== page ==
Medicine For People!

April 2019: Marijuana - The Package Insert

Marijuana - The Package Insert

One day, no doubt, the federal government will get tired of putting people in jail for using Cannabis sativa. The herb will enter, for better or worse, our list of herbal remedies.

And when it does, the Federal Food and Drug Administration may generate a package insert, as you find in every bottle of aspirin.

It will go something like this:

Drug Facts

Active ingredient: Cannabis sativa containing 4% THC

Purpose: Psychoactive agent, anti-emetic, sedative, analgesic

Uses: Treatment of chronic pain, anorexia, nausea and anxiety

Warning: About 10% of people are susceptible to habitual use of Cannabis to a degree deleterious to employment and relationships. In unusual cases, people are susceptible to psychosis when exposed to Cannabis.

Marijuana: The Case Against

Rather than continue in the dry-as-dust language of the FDA, let me give one doctor's view.

Marijuana and Education

Marijuana appeals to the young.1 About 30% of our local grade 10 students admit to using it.2 And, of course, the result can be devastating.

As a mentor in our high school, it's clear to me that many of our young people don't work at learning. And while it's hard to know if any individual student is stoned on any particular day, too many students are just not on task.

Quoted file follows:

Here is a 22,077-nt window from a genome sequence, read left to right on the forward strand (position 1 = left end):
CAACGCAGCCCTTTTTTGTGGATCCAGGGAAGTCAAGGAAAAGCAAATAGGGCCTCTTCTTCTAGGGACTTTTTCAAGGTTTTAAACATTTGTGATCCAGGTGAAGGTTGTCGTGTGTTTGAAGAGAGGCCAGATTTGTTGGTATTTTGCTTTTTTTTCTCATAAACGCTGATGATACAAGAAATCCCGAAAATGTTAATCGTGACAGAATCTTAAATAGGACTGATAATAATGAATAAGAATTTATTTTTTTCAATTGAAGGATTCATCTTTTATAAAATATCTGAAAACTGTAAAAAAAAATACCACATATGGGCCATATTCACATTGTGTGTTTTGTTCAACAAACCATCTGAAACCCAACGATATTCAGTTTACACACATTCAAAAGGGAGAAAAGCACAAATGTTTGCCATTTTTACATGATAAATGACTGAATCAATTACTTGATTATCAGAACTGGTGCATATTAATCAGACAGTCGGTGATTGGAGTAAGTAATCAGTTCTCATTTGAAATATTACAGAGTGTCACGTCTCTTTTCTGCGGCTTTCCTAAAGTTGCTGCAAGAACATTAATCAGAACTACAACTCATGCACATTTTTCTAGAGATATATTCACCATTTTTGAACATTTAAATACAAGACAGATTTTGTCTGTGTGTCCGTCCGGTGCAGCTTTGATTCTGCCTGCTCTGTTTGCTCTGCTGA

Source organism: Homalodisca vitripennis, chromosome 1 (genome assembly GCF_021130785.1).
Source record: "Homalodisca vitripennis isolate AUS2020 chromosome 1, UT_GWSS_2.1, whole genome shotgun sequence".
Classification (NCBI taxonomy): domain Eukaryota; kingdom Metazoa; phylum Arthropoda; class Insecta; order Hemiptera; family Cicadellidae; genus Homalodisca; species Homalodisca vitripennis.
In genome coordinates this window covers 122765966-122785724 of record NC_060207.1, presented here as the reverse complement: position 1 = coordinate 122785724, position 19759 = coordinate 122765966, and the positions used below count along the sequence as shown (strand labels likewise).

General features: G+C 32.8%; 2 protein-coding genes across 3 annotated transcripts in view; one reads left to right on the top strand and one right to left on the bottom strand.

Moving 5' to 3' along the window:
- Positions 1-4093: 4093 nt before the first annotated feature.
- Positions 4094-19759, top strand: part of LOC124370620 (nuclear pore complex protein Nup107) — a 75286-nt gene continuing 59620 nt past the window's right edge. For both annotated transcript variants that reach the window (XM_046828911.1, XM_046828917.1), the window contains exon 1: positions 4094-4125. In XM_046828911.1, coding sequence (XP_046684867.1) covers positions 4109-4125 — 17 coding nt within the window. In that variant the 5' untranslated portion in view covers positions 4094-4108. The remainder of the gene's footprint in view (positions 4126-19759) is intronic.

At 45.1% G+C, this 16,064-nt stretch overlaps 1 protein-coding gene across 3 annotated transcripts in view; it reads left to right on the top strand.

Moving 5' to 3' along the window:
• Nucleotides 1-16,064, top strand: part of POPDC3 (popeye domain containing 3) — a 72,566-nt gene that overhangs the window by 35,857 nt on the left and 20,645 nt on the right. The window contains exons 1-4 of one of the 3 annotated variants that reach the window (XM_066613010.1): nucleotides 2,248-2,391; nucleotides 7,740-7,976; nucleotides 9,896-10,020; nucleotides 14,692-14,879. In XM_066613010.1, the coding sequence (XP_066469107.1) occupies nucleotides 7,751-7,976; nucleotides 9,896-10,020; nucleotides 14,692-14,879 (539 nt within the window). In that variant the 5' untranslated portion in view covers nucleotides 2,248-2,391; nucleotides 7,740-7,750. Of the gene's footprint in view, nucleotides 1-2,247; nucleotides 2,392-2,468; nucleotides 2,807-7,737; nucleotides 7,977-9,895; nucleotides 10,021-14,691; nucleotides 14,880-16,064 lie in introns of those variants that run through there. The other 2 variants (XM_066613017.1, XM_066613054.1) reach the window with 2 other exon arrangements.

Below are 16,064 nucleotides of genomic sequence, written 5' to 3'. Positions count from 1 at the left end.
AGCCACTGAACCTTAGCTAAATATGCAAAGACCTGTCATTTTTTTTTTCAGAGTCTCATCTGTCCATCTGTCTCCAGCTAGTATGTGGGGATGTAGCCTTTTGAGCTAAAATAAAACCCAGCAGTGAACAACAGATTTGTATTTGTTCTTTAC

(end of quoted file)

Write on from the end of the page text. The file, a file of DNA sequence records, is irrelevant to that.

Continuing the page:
Those who look at such things tell us that students who use a lot of marijuana are twice as likely as their parents to earn less than $30,000 per year.3 In today's world, that is a health problem.

High-achieving high school students tell me they need more challenge, not less. They tell me they want more opportunity for real-world experience and less time in a seat listening to someone talk. When we ask as little of them as we do, students get bored. Marijuana and other drugs deliver the excitement our current system often doesn't. Result? Some of them simply fail to make it into productive adulthood. Look it up—that's an established fact.4

So let's not imply to children that marijuana use is cool. Learning and polishing useful skills is cool. Having the discipline to be part of a team, at work or on a sports field, is cool. Keeping a clear head to deal with today's problems is cool. And not just cool—potentially lifesaving.

Many parents do not see a danger in drugs or alcohol and have a relaxed attitude about student use. 5 Let's spread the word—marijuana, like alcohol, needs to be treated with respect and avoided by the young.

Marijuana Advertising

Cannabis Sweet Relief
Photo credit Dr. Douwe Rienstra

Advertising aimed at young people is a real threat. Regulating advertising for marijuana products will not be popular. The marijuana industry points to its tax contributions from sales of their products and their high marks from Washington's Liquor Cannabis Board. 6 Like the alcohol industry, many who benefit from promoting the product will go to the mat for their paychecks. 7 They are not going to present both sides of the issue.

Marijuana Potency